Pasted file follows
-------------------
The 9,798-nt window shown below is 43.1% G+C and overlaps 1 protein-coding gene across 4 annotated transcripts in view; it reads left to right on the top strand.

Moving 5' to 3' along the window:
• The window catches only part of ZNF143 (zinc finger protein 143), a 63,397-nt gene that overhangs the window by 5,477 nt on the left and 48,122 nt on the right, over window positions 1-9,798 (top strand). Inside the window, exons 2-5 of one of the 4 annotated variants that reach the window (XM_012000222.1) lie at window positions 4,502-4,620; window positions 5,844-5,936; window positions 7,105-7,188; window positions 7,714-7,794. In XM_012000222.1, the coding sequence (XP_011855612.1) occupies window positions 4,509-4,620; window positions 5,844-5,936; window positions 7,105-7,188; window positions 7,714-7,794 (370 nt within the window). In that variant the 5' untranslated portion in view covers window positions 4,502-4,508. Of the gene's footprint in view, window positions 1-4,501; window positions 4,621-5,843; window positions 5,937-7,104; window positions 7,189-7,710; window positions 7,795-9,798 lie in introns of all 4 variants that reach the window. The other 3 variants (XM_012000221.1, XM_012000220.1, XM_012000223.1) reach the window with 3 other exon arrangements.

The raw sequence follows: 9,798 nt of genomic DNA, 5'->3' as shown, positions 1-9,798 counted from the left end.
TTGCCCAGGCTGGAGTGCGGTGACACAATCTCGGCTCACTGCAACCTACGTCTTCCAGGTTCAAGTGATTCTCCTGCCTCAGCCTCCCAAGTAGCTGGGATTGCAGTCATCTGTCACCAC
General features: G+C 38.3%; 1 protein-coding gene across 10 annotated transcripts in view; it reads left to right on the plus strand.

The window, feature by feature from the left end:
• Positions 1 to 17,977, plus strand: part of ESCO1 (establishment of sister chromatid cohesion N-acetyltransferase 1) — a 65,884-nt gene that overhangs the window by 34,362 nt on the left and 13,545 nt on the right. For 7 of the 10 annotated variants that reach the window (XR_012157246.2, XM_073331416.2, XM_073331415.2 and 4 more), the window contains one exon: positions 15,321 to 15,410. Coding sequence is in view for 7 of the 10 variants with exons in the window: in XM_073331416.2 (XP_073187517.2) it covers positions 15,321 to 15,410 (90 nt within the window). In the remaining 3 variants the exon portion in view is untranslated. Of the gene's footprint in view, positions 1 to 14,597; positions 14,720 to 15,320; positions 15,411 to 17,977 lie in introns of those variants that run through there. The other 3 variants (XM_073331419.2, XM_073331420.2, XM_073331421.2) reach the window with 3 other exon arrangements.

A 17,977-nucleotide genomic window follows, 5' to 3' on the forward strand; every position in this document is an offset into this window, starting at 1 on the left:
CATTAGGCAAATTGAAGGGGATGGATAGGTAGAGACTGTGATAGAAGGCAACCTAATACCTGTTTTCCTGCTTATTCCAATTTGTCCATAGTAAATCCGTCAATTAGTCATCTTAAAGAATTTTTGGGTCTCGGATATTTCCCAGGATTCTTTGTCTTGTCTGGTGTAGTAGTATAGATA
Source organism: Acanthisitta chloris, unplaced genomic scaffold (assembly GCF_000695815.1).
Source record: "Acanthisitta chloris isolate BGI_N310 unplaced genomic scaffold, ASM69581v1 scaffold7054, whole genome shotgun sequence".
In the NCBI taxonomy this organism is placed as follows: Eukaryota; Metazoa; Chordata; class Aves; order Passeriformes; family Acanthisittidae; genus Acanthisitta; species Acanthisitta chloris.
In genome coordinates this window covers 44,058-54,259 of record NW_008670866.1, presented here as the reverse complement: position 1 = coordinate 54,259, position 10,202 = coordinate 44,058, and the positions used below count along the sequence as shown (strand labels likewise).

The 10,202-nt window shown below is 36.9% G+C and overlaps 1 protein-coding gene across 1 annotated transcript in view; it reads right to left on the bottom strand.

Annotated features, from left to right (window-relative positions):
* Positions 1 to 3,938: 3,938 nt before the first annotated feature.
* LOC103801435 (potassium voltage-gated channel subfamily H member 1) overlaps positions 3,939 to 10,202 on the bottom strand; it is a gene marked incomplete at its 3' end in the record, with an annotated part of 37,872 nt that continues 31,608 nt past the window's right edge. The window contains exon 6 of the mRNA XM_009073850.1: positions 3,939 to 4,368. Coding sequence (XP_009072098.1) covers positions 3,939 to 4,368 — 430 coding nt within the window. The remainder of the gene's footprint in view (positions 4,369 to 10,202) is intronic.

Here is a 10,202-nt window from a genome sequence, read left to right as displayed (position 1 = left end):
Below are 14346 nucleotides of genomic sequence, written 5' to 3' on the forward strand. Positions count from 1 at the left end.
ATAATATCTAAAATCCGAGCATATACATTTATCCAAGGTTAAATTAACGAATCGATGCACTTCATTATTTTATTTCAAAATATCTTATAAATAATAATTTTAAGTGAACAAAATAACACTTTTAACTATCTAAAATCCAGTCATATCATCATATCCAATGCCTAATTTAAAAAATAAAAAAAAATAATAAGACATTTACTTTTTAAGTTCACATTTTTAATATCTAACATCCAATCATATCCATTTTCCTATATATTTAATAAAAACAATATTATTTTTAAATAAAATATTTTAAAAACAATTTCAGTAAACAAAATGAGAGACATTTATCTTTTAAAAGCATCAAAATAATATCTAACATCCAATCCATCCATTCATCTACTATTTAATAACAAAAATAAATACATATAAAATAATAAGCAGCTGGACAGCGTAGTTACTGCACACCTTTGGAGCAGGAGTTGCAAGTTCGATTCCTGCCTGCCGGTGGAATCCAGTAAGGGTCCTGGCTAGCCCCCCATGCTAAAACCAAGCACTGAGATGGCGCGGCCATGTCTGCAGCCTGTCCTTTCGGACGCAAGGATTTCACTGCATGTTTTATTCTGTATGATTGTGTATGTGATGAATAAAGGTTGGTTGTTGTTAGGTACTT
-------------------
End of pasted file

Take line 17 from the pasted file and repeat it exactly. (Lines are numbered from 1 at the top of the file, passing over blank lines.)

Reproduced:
* Positions 1 to 3,938: 3,938 nt before the first annotated feature.